Israel has yet to decide whether to demolish synagogue in vacated West Bank outpost
Migron leader requests that the synagogue and mikveh ritual baths be either moved or left in place.
Now that the approximately 50 families living in Migron have been evacuated to their new, temporary homes, the state must decide what to do about the synagogue that was built in the unauthorized outpost in the West Bank. The High Court of Justice ordered Migron's evacuation after determining that it was built on privately owned Palestinian land. The evictions were carried out earlier this week.
While the Defense Ministry is bent on demolishing Migron's residential buildings, officials concede that the fate of the synagogue is a sensitive issue. Moti Yogev, the deputy head of the Mateh Binyamin Regional Council, to whose jurisdiction Migron belongs, has requested that the community's permanent buildings be moved rather than demolished, and that the synagogue and mikveh ritual baths be either moved or left in place.
After the 2005 disengagement from the Gaza Strip the state, complying with a High Court ruling, did not raze the synagogues in the Jewish settlements that were evacuated. Migron residents hope this precedent will be followed for them. The cases are different however, in that the High Court has issued demolition orders for all buildings in Migron.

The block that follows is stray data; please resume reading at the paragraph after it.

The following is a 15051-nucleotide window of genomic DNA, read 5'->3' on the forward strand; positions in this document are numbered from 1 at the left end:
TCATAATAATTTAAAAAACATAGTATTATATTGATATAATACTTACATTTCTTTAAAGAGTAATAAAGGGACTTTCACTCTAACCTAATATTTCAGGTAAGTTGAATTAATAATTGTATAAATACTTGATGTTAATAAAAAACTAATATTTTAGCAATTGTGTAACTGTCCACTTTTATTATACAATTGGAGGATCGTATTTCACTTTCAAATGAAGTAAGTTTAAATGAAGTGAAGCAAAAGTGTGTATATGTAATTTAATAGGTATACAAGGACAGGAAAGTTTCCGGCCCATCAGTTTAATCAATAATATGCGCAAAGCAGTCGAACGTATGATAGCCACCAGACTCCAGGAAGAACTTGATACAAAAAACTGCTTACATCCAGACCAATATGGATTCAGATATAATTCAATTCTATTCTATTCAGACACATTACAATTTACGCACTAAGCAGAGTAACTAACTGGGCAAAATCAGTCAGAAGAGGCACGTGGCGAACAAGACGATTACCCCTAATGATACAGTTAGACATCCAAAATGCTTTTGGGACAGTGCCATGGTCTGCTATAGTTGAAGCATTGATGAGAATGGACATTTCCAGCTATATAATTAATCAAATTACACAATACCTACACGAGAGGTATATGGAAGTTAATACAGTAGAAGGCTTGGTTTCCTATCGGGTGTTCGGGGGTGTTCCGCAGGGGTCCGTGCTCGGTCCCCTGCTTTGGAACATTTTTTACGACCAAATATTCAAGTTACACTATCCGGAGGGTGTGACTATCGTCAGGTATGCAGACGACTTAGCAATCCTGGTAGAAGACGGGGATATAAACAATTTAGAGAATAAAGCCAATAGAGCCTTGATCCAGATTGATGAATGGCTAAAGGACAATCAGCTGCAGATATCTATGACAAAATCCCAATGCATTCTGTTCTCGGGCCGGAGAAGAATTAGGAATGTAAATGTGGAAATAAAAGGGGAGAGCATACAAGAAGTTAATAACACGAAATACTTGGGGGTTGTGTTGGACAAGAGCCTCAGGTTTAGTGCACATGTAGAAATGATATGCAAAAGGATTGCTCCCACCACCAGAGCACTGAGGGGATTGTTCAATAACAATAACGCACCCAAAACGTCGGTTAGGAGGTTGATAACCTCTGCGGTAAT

The cabinet is expected to discuss the issue, but any deviation from the rulings must be approved by the court.
Defense Ministry workers yesterday continued to pack up and move the last of the families' belongings from their homes in Migron to their temporary quarters nearby. Officials said during the day that the work was behind schedule and would only be completed by nightfall. The next stage is to move nonpermanent structures from the site. Barring any changes to the plan, the apartment buildings and other permanent buildings will then be razed.
A spokesman for the Migron evacuees issued a statement yesterday condemning the vandalism earlier in the day at the Cistercian (Trappist ) monastery, the Abbaye de Notre-Dame de Sept-Douleurs, at Latrun. Some of the graffiti sprayed on the monastery walls indicated that the act was in retaliation for Migron's evacuation: "Needless to say, any attack on religious sites, in Migron or anywhere else in the world is forbidden, and is an act of moral depravity," the spokesman said in his statement.